This booklet contains memoirs and reflections collected in honour of the fifty year jubilee of the Cardiff New Synagogue in 1998.

The first essay looks at the history of the influx of refugees from continental Europe in the late 1930s. The author notes that the only way to get a work permit was by agreeing to work in an area of high unemployment, leading many of them into the South Wales Valleys. They started a number of businesses in Treforest, bringing employment to the area.

Many of these so-called Continentals were not practising Jews and some had even converted to Christianity. They found it difficult to fit in the orthodox Cardiff Jewish community. As a result, they started a Reform synagogue that was more open to people willing to commit to the Jewish religious traditions with varying levels of intensity.

The second essay discusses the history of the Council of the Cardiff New Synagogue. The Council is a body comprising Honorary Officers and members elected from the community. The role of the Council is to manage the affairs of the Synagogue.

The third essay considers the changing nature of the Cardiff Jewish community. The author notes that while the membership numbers have grown, an increasing number of people classified as members are actually the non-Jewish spouses and relatives of the Jewish individuals. Another change is the ability for the Synagogue to use the internet to reach Jews living in rural areas.

The fourth essay looks at the synagogue building in Moira Terrace. Bought in 1951, the building was then known as the Mount Tabor Chapel. Built in 1895, it was severely damaged during the Second World War and its side walls had to be taken down and rebuilt. The synagogue was consecrated in 1952. In 1962, the congregation bought the building adjoining the synagogue and replaced it with a school.

The fifth essay focuses on the history of the Ladies' Guild, which the author calls the centre of all the social and fund-raising activities of the Synagogue. The events have ranged from card games to trips and the annual Garden Party.

The sixth essay discusses the history of the cheder, which the author notes has followed the time-honoured tradition of lack of teachers and complaints by both parents and pupils. The cheder lessons started in the home of Rabbi Graf before the purchase of the Synagogue building. The number of children attending cheder declined steeply in the 1980s from up to 90 to 25 and rose again to 52 in the 1990s.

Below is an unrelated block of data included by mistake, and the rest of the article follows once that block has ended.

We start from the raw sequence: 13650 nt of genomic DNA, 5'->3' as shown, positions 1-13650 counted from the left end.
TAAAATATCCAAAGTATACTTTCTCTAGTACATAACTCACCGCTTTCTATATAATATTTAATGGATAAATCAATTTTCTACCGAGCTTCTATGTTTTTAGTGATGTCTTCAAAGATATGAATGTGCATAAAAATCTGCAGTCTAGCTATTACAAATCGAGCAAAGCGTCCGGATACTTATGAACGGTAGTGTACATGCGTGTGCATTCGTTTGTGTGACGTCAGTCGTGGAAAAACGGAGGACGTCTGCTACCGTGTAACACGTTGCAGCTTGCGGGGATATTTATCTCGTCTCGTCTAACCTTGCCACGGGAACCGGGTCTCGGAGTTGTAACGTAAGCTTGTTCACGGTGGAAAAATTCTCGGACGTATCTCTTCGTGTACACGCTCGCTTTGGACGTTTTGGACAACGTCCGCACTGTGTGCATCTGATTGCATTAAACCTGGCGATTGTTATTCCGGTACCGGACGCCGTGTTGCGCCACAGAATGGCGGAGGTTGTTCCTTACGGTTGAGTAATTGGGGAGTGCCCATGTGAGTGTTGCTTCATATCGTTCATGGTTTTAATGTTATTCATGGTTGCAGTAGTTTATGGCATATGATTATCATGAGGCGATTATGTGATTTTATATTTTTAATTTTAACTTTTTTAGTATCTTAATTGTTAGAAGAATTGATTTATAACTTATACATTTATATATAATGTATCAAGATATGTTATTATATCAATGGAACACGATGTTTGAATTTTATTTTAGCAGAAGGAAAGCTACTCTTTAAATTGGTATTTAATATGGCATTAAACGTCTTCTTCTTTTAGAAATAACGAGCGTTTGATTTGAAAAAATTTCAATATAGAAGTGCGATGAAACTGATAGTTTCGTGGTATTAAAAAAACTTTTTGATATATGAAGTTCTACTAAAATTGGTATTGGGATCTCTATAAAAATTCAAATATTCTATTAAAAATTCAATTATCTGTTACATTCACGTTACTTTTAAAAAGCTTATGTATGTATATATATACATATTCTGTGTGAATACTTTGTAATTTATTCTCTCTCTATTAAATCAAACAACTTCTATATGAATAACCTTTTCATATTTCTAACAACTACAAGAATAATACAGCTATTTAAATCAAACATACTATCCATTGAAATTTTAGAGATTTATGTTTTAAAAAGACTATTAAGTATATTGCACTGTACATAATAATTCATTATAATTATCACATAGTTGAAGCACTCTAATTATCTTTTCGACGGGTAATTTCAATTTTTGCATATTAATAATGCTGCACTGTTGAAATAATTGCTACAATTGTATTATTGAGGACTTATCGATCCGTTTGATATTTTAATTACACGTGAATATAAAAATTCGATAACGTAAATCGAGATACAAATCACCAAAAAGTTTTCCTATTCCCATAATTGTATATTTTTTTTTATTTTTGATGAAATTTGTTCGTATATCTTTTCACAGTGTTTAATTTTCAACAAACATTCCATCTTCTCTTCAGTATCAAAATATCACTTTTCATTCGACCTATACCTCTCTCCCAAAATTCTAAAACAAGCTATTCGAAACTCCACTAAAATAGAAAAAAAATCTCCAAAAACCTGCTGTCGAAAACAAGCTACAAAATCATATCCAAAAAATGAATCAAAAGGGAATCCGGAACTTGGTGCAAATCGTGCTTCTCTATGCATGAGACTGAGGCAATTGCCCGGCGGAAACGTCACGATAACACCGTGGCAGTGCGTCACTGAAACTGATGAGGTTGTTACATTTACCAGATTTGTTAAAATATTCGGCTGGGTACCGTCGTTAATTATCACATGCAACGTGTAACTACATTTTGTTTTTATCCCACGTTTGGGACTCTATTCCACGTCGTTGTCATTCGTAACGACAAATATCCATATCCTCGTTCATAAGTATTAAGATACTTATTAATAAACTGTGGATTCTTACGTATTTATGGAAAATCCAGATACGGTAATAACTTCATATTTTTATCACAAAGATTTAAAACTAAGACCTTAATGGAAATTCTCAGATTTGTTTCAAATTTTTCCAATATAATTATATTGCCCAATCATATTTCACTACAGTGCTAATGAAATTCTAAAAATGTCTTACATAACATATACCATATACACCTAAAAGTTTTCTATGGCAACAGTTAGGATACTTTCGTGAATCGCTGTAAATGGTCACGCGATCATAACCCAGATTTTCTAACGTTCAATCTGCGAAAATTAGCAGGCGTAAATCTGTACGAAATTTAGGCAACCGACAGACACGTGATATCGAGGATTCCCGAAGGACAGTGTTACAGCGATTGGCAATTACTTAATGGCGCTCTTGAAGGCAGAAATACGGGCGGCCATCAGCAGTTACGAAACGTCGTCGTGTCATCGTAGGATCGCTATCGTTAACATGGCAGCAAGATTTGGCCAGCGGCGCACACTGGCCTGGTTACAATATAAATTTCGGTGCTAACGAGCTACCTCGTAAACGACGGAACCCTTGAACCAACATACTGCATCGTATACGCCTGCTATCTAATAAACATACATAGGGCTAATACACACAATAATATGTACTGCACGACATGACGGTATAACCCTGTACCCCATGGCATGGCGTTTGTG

The seventh essay considers briefly the Chevrah Kadisha, or the burial society, while the eighth one provides an overview of the changes in the rituals and services. The author notes that over the first 25 years, little changed in the way services were conducted but recently, significant changes have taken place. At the time of writing, the congregation had its second woman rabbi and lay members were active participants in conducting some of the services. The author also discusses the difficulties of reconciling tradition and the mood of the times, mentioning gender equality as one example.

The ninth essay discusses music at the Synagogue from the point of view of its longstanding organist. The tenth and final essay looks at the relationship between the Cardiff New Synagogue and the wider community.

The Cardiff Reform Synagogue was founded in 1948 as the Cardiff New Synagogue. The following year, it became a constituent member of the Movement for Reform Judaism. Born in reaction against the more restrictive traditions of the Orthodox Judaism of Cardiff Hebrew Congregation, such as the prohibition of driving on the Sabbath and the ban on interfaith marriages, the new Synagogue appealed to the immigrants who had fled the war-torn Europe, where the Reform movement was already well-established. The congregation worships in a converted Methodist Chapel on Moira Terrace they acquired in 1952.

'The History of the Jewish Diaspora in Wales' by Cai Parry-Jones (;
JCR-UK/JewishGen (

Depository: Glamorgan Archives.

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